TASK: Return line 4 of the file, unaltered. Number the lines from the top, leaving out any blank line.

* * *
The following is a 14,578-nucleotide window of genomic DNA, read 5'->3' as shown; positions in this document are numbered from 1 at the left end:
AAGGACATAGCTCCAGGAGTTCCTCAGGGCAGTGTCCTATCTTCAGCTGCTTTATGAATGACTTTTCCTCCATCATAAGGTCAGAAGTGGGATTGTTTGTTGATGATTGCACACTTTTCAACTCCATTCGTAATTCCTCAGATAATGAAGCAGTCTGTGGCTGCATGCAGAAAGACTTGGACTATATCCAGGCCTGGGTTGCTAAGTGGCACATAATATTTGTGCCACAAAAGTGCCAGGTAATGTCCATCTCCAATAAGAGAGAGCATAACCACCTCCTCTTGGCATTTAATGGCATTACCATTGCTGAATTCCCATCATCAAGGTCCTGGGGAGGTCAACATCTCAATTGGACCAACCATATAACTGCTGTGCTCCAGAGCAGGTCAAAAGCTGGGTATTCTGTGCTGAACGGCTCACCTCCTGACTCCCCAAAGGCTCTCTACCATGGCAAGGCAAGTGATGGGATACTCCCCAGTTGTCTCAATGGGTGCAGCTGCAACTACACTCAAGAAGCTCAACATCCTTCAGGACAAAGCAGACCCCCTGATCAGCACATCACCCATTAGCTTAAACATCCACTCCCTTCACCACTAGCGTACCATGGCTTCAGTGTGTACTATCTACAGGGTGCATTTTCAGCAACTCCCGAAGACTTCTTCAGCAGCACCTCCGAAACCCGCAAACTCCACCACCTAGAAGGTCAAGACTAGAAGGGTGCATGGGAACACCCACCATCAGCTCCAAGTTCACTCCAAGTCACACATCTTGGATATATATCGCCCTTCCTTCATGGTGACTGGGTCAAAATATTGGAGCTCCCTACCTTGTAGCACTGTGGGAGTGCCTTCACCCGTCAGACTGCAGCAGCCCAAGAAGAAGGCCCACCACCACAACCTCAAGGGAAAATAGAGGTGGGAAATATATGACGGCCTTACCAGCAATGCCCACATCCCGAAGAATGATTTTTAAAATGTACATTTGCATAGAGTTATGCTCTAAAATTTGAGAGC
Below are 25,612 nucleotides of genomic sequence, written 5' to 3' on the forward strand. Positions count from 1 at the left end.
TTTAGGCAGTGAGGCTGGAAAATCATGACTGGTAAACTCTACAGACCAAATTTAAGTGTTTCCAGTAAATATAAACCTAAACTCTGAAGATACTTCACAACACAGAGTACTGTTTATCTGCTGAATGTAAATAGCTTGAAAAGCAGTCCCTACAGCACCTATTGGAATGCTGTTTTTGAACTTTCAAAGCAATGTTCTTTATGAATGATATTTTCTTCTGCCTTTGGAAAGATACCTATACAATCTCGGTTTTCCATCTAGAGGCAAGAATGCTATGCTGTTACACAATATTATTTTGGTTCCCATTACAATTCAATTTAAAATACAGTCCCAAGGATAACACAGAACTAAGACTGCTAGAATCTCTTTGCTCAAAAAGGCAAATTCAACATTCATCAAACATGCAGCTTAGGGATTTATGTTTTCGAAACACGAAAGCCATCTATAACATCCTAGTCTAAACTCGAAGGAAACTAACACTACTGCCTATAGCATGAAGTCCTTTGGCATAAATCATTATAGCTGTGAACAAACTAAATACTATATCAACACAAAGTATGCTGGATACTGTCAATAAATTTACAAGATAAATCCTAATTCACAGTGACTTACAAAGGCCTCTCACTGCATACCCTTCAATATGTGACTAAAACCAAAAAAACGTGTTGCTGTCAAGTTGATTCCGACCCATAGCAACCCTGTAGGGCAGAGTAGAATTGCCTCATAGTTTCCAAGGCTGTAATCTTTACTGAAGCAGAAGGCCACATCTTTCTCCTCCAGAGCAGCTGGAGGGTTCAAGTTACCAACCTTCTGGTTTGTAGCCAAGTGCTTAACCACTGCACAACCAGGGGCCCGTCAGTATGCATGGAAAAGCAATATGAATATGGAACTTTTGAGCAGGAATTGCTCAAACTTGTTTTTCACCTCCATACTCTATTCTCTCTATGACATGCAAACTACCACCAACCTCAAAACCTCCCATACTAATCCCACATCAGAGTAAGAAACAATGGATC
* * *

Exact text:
TTTAGGCAGTGAGGCTGGAAAATCATGACTGGTAAACTCTACAGACCAAATTTAAGTGTTTCCAGTAAATATAAACCTAAACTCTGAAGATACTTCACAACACAGAGTACTGTTTATCTGCTGAATGTAAATAGCTTGAAAAGCAGTCCCTACAGCACCTATTGGAATGCTGTTTTTGAACTTTCAAAGCAATGTTCTTTATGAATGATATTTTCTTCTGCCTTTGGAAAGATACCTATACAATCTCGGTTTTCCATCTAGAGGCAAGAATGCTATGCTGTTACACAATATTATTTTGGTTCCCATTACAATTCAATTTAAAATACAGTCCCAAGGATAACACAGAACTAAGACTGCTAGAATCTCTTTGCTCAAAAAGGCAAATTCAACATTCATCAAACATGCAGCTTAGGGATTTATGTTTTCGAAACACGAAAGCCATCTATAACATCCTAGTCTAAACTCGAAGGAAACTAACACTACTGCCTATAGCATGAAGTCCTTTGGCATAAATCATTATAGCTGTGAACAAACTAAATACTATATCAACACAAAGTATGCTGGATACTGTCAATAAATTTACAAGATAAATCCTAATTCACAGTGACTTACAAAGGCCTCTCACTGCATACCCTTCAATATGTGACTAAAACCAAAAAAACGTGTTGCTGTCAAGTTGATTCCGACCCATAGCAACCCTGTAGGGCAGAGTAGAATTGCCTCATAGTTTCCAAGGCTGTAATCTTTACTGAAGCAGAAGGCCACATCTTTCTCCTCCAGAGCAGCTGGAGGGTTCAAGTTACCAACCTTCTGGTTTGTAGCCAAGTGCTTAACCACTGCACAACCAGGGGCCCGTCAGTATGCATGGAAAAGCAATATGAATATGGAACTTTTGAGCAGGAATTGCTCAAACTTGTTTTTCACCTCCATACTCTATTCTCTCTATGACATGCAAACTACCACCAACCTCAAAACCTCCCATACTAATCCCACATCAGAGTAAGAAACAATGGATC